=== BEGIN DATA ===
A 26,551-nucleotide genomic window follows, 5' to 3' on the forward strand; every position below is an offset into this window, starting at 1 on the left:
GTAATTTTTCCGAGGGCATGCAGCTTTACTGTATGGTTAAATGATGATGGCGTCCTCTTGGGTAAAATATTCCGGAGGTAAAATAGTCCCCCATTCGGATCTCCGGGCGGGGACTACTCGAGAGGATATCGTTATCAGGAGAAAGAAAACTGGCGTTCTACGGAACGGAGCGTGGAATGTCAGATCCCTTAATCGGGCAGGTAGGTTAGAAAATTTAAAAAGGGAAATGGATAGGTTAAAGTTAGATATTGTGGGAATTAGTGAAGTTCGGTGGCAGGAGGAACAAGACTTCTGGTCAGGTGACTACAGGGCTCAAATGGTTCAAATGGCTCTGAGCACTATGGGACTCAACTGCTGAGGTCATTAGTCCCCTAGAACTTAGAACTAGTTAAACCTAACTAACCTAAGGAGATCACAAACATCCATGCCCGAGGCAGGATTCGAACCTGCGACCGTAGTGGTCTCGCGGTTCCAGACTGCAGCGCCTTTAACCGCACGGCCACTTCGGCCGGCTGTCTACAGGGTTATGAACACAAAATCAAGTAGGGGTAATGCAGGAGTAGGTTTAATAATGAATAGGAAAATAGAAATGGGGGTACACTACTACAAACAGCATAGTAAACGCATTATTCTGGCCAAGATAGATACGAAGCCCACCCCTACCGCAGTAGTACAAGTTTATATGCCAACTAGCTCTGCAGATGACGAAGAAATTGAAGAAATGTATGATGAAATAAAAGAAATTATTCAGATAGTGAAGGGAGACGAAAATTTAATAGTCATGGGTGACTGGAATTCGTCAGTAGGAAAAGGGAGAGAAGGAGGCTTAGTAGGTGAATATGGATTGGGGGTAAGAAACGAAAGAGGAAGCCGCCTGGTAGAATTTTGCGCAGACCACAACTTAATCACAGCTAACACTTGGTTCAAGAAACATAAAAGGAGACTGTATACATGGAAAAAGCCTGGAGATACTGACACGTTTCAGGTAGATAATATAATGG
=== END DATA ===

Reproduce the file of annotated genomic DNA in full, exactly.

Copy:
A 26,551-nucleotide genomic window follows, 5' to 3' on the forward strand; every position below is an offset into this window, starting at 1 on the left:
GTAATTTTTCCGAGGGCATGCAGCTTTACTGTATGGTTAAATGATGATGGCGTCCTCTTGGGTAAAATATTCCGGAGGTAAAATAGTCCCCCATTCGGATCTCCGGGCGGGGACTACTCGAGAGGATATCGTTATCAGGAGAAAGAAAACTGGCGTTCTACGGAACGGAGCGTGGAATGTCAGATCCCTTAATCGGGCAGGTAGGTTAGAAAATTTAAAAAGGGAAATGGATAGGTTAAAGTTAGATATTGTGGGAATTAGTGAAGTTCGGTGGCAGGAGGAACAAGACTTCTGGTCAGGTGACTACAGGGCTCAAATGGTTCAAATGGCTCTGAGCACTATGGGACTCAACTGCTGAGGTCATTAGTCCCCTAGAACTTAGAACTAGTTAAACCTAACTAACCTAAGGAGATCACAAACATCCATGCCCGAGGCAGGATTCGAACCTGCGACCGTAGTGGTCTCGCGGTTCCAGACTGCAGCGCCTTTAACCGCACGGCCACTTCGGCCGGCTGTCTACAGGGTTATGAACACAAAATCAAGTAGGGGTAATGCAGGAGTAGGTTTAATAATGAATAGGAAAATAGAAATGGGGGTACACTACTACAAACAGCATAGTAAACGCATTATTCTGGCCAAGATAGATACGAAGCCCACCCCTACCGCAGTAGTACAAGTTTATATGCCAACTAGCTCTGCAGATGACGAAGAAATTGAAGAAATGTATGATGAAATAAAAGAAATTATTCAGATAGTGAAGGGAGACGAAAATTTAATAGTCATGGGTGACTGGAATTCGTCAGTAGGAAAAGGGAGAGAAGGAGGCTTAGTAGGTGAATATGGATTGGGGGTAAGAAACGAAAGAGGAAGCCGCCTGGTAGAATTTTGCGCAGACCACAACTTAATCACAGCTAACACTTGGTTCAAGAAACATAAAAGGAGACTGTATACATGGAAAAAGCCTGGAGATACTGACACGTTTCAGGTAGATAATATAATGG